Ajax in Iraq
nytheatre.com review by Danny Bowes
June 4, 2011
The latest from Flux Theatre Ensemble, Ajax in Iraq, continues their fine tradition of producing ambitious, intellectually rigorous, challenging work, and doing so in a terrifically entertaining, engrossing fashion. If Ajax in Iraq seems like an “eat your vegetables” play—a look at the Iraq war through the lens of Sophocles—it's one that'll make vegetarians out of its audience.
The show, using every square inch of the space at the Flamboyan Theater at Clemente Soto Velez to its advantage, opens with a map of Mesopotamia, drawn in sand. A woman in early 20th century period costume then proceeds to draw with a broom what we later realize are borders. The actors proceed to trample the sand all over the space, supporting the text's narratives about the arbitrary way outsiders have conquered and reshaped Mesopotamia (until the present day when it is, of course, known as Iraq) over the course of the 20th and early 21st centuries.
Sophocles's play about legendary hero Ajax is used to comment on, parallel, and frame a story about a present-day female American soldier driven to madness. The show jumps around in history, and is packed with detailed reportage and extensive meditations on the nature of war itself, yet is always perfectly clear and never anything less than completely engrossing. The impression one takes away from the show is of war as a universal constant, unchanging except for the names of the participants.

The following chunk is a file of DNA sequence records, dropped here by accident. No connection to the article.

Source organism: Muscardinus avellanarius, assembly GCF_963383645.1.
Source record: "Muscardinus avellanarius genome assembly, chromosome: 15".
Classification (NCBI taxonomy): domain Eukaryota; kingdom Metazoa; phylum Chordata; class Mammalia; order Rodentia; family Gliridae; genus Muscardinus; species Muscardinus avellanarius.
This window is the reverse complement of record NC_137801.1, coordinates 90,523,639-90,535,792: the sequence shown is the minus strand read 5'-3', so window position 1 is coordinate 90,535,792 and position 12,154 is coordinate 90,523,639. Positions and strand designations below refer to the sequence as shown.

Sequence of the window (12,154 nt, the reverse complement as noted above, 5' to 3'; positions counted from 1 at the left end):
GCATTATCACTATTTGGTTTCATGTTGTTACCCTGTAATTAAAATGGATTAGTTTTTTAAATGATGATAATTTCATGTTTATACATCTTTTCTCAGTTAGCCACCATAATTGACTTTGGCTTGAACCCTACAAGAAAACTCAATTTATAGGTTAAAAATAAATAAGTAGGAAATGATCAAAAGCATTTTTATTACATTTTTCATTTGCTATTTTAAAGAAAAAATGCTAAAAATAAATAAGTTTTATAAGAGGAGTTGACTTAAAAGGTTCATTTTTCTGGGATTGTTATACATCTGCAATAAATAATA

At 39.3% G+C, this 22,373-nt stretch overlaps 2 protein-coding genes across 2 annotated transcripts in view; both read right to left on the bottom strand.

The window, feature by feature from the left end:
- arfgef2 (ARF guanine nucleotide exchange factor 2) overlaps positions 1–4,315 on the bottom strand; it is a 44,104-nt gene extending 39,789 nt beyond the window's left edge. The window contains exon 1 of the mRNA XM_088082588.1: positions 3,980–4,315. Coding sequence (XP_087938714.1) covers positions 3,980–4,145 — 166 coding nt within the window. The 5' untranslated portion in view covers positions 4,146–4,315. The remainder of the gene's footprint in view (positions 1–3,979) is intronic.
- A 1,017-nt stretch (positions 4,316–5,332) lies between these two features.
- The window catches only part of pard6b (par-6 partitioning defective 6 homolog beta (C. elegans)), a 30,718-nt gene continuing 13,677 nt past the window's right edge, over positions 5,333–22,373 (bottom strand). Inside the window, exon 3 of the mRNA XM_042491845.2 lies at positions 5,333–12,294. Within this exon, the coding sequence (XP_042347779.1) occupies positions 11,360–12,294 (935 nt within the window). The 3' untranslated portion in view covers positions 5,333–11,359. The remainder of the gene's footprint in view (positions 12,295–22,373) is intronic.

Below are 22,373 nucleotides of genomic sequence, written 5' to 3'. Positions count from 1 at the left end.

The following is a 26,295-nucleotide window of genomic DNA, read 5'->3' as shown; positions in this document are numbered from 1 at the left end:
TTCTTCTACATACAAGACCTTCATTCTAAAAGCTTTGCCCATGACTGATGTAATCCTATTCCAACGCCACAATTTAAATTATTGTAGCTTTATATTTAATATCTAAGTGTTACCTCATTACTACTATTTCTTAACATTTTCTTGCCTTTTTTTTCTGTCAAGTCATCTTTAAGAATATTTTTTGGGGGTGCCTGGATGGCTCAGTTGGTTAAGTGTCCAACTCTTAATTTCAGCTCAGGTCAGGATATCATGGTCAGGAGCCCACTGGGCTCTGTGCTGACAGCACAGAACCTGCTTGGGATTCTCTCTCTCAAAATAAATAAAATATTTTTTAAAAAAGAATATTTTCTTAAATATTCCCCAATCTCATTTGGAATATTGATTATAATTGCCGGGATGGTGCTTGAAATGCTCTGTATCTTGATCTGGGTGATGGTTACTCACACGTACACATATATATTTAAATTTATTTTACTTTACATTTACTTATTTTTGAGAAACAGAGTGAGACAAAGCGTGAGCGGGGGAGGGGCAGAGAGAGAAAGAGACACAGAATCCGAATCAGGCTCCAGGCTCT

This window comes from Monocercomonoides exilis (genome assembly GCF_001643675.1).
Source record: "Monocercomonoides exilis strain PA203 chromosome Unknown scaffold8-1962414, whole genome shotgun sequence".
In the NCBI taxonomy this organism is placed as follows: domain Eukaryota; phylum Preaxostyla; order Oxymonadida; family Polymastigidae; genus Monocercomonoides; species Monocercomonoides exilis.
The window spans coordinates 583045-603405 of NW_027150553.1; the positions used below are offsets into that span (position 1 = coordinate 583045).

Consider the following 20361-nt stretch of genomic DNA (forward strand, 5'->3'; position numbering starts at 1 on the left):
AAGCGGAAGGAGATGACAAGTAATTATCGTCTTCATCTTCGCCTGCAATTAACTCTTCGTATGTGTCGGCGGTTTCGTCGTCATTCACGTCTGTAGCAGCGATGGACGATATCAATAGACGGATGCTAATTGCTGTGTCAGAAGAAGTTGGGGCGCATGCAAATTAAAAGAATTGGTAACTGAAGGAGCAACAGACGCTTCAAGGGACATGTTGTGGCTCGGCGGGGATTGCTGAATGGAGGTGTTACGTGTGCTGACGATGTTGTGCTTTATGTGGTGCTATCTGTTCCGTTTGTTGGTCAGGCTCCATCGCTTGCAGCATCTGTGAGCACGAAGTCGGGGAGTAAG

It's hard to decide where to begin praising Ajax in Iraq, because everything about it works so well. Ellen McLaughlin's script blends multiple seemingly dissonant styles into a harmonious whole, while director August Schulenburg stages the action so seamlessly it preserves that most easily-shattered illusion of the play's action as real, unfolding events.
None of the actors and designers should feel slighted by not being mentioned by name here, as they each are so good, and succeed so well at collectively creating a whole unit, that to praise them all by name would be just a list of names followed by “was great” or “was awesome.” They're all great. They're all awesome. To single out one would be to diminish the magnificent effect of all as a whole.
If the above has been ambiguous in the slightest, a clarifying note: Ajax in Iraq is a really, really good show. For a show that tackles such weighty themes, it's never oppressively heavy, and will almost certainly leave its audience in agreement, “I haven't seen anything quite like that before.” Don't miss this one.